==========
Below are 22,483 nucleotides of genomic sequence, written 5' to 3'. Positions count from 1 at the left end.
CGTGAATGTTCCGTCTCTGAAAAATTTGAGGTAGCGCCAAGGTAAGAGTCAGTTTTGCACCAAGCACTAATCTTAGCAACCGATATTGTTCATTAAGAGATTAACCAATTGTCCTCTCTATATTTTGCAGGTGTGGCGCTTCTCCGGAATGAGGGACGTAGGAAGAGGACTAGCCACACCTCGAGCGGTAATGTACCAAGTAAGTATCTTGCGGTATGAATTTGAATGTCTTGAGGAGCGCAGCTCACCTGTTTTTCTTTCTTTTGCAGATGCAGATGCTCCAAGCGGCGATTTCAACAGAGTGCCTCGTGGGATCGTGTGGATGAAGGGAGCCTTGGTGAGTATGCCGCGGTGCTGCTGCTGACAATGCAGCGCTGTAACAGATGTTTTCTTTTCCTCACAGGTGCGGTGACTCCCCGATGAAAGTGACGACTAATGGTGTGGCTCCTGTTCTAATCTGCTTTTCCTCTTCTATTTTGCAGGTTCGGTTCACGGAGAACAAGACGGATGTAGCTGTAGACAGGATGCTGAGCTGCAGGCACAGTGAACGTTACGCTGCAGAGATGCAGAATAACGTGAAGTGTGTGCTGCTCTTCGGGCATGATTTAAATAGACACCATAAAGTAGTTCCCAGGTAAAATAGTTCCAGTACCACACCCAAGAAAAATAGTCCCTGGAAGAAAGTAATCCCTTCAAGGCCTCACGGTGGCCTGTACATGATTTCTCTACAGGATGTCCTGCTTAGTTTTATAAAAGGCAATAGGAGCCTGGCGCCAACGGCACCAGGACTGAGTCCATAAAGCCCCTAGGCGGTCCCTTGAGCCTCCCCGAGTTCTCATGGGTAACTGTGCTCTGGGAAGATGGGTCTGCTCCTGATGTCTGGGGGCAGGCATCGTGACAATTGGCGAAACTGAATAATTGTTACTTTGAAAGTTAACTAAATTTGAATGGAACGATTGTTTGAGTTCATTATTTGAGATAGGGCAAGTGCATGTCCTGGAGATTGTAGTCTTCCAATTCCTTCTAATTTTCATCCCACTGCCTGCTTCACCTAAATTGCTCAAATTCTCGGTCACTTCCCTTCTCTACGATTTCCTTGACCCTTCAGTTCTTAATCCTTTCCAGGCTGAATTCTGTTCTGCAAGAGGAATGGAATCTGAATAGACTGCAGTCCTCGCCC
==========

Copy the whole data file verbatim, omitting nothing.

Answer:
Below are 22,483 nucleotides of genomic sequence, written 5' to 3'. Positions count from 1 at the left end.
CGTGAATGTTCCGTCTCTGAAAAATTTGAGGTAGCGCCAAGGTAAGAGTCAGTTTTGCACCAAGCACTAATCTTAGCAACCGATATTGTTCATTAAGAGATTAACCAATTGTCCTCTCTATATTTTGCAGGTGTGGCGCTTCTCCGGAATGAGGGACGTAGGAAGAGGACTAGCCACACCTCGAGCGGTAATGTACCAAGTAAGTATCTTGCGGTATGAATTTGAATGTCTTGAGGAGCGCAGCTCACCTGTTTTTCTTTCTTTTGCAGATGCAGATGCTCCAAGCGGCGATTTCAACAGAGTGCCTCGTGGGATCGTGTGGATGAAGGGAGCCTTGGTGAGTATGCCGCGGTGCTGCTGCTGACAATGCAGCGCTGTAACAGATGTTTTCTTTTCCTCACAGGTGCGGTGACTCCCCGATGAAAGTGACGACTAATGGTGTGGCTCCTGTTCTAATCTGCTTTTCCTCTTCTATTTTGCAGGTTCGGTTCACGGAGAACAAGACGGATGTAGCTGTAGACAGGATGCTGAGCTGCAGGCACAGTGAACGTTACGCTGCAGAGATGCAGAATAACGTGAAGTGTGTGCTGCTCTTCGGGCATGATTTAAATAGACACCATAAAGTAGTTCCCAGGTAAAATAGTTCCAGTACCACACCCAAGAAAAATAGTCCCTGGAAGAAAGTAATCCCTTCAAGGCCTCACGGTGGCCTGTACATGATTTCTCTACAGGATGTCCTGCTTAGTTTTATAAAAGGCAATAGGAGCCTGGCGCCAACGGCACCAGGACTGAGTCCATAAAGCCCCTAGGCGGTCCCTTGAGCCTCCCCGAGTTCTCATGGGTAACTGTGCTCTGGGAAGATGGGTCTGCTCCTGATGTCTGGGGGCAGGCATCGTGACAATTGGCGAAACTGAATAATTGTTACTTTGAAAGTTAACTAAATTTGAATGGAACGATTGTTTGAGTTCATTATTTGAGATAGGGCAAGTGCATGTCCTGGAGATTGTAGTCTTCCAATTCCTTCTAATTTTCATCCCACTGCCTGCTTCACCTAAATTGCTCAAATTCTCGGTCACTTCCCTTCTCTACGATTTCCTTGACCCTTCAGTTCTTAATCCTTTCCAGGCTGAATTCTGTTCTGCAAGAGGAATGGAATCTGAATAGACTGCAGTCCTCGCCC